The first foreign currency auction for the year 2020 occurred on the 23rd of June and there were a few things to note. The Reserve Bank of Zimbabwe chose to abandon the fixed peg of 1:25 with the greenback that had only been around for close to 3 months. The new system, according to the Bank would bring some sanity to the foreign currency situation in the country. The market settled on a weighted average exchange rate of 57.36. However, there were some interesting takeaways from the auction.

Only 10 million was available

Zimbabwe’s foreign currency needs every month amount to around 110 million dollars excluding fuel which will add another roughly 120 million per month. So for a market that needs US$260 million a month or US$65 million a week to avail only US$10.34 million is a worrying sign. Granted one of the main sources of currency on the market, the funds exporters are expected to surrender after 30 days, was likely not part of this auction so there is hope for it. This will probably be the number to watch going forward.

Only 11 million in bids

Only US$11 million worth of bids were announced and this too is of concern. There are a few reasons why such low bidding could’ve occurred; the high minimum of US$50000, bids being rejected at dealer level and lack of demand which highly unlikely. Whatever the reason is this bidding level is highly unlikely to last. Perhaps a wait-and-see attitude gripped other market players who may feel energised after seeing today’s results.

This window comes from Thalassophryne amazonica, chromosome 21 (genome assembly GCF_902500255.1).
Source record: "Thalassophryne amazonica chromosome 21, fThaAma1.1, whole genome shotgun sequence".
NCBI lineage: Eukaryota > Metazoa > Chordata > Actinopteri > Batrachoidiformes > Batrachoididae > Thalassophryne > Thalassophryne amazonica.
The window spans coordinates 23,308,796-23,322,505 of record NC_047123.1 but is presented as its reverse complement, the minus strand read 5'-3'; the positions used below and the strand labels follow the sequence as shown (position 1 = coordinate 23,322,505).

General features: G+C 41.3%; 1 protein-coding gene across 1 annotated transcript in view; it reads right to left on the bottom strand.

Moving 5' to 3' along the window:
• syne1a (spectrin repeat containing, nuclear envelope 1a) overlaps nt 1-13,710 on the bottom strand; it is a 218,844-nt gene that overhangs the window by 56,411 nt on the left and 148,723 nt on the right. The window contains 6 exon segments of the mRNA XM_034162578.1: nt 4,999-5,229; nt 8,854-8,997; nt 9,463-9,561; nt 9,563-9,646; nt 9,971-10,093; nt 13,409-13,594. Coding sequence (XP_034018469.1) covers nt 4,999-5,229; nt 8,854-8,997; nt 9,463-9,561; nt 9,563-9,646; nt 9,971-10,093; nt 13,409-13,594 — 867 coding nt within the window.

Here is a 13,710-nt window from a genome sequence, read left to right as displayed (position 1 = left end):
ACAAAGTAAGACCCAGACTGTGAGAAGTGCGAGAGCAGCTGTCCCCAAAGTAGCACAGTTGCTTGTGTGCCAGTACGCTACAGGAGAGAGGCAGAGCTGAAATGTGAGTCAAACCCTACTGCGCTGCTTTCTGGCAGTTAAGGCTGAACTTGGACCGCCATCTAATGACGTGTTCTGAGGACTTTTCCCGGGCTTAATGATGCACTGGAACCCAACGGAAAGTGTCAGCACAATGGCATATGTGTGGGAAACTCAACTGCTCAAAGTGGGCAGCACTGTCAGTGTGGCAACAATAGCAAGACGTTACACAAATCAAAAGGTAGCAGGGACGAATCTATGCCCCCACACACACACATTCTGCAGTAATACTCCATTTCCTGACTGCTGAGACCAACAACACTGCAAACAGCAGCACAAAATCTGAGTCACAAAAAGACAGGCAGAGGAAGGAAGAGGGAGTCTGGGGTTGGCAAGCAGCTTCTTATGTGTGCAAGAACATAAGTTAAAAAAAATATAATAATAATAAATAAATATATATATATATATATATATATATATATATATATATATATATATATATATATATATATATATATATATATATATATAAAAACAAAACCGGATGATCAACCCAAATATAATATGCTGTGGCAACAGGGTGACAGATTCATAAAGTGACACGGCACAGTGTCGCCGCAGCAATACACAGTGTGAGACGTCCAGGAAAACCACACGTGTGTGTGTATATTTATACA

Where the money went

The graph shows the sector distribution of the initial auction amount and it tells a story. Just over 50% of the money was allocated to Raw materials and machinery. This is a positive sign. On the other end of the spectrum, Medicals were allocated only 0.48% of the money available. Perhaps this is symptomatic of the invoice system which the Reserve Bank chose to base bids on.

What’s next?

With the weighted average rate coming in at 56.37 Zimbabwean dollars for a Zimbabwean dollar the thing to watch will be pricing. How will the retailers respond to this? Also, the SMEs and other retailers who were left out of the auction by the prohibitive minimum and the invoice requirement will still have to access foreign currency on the parallel market with rates there believed to be north of 100. Interesting times ahead.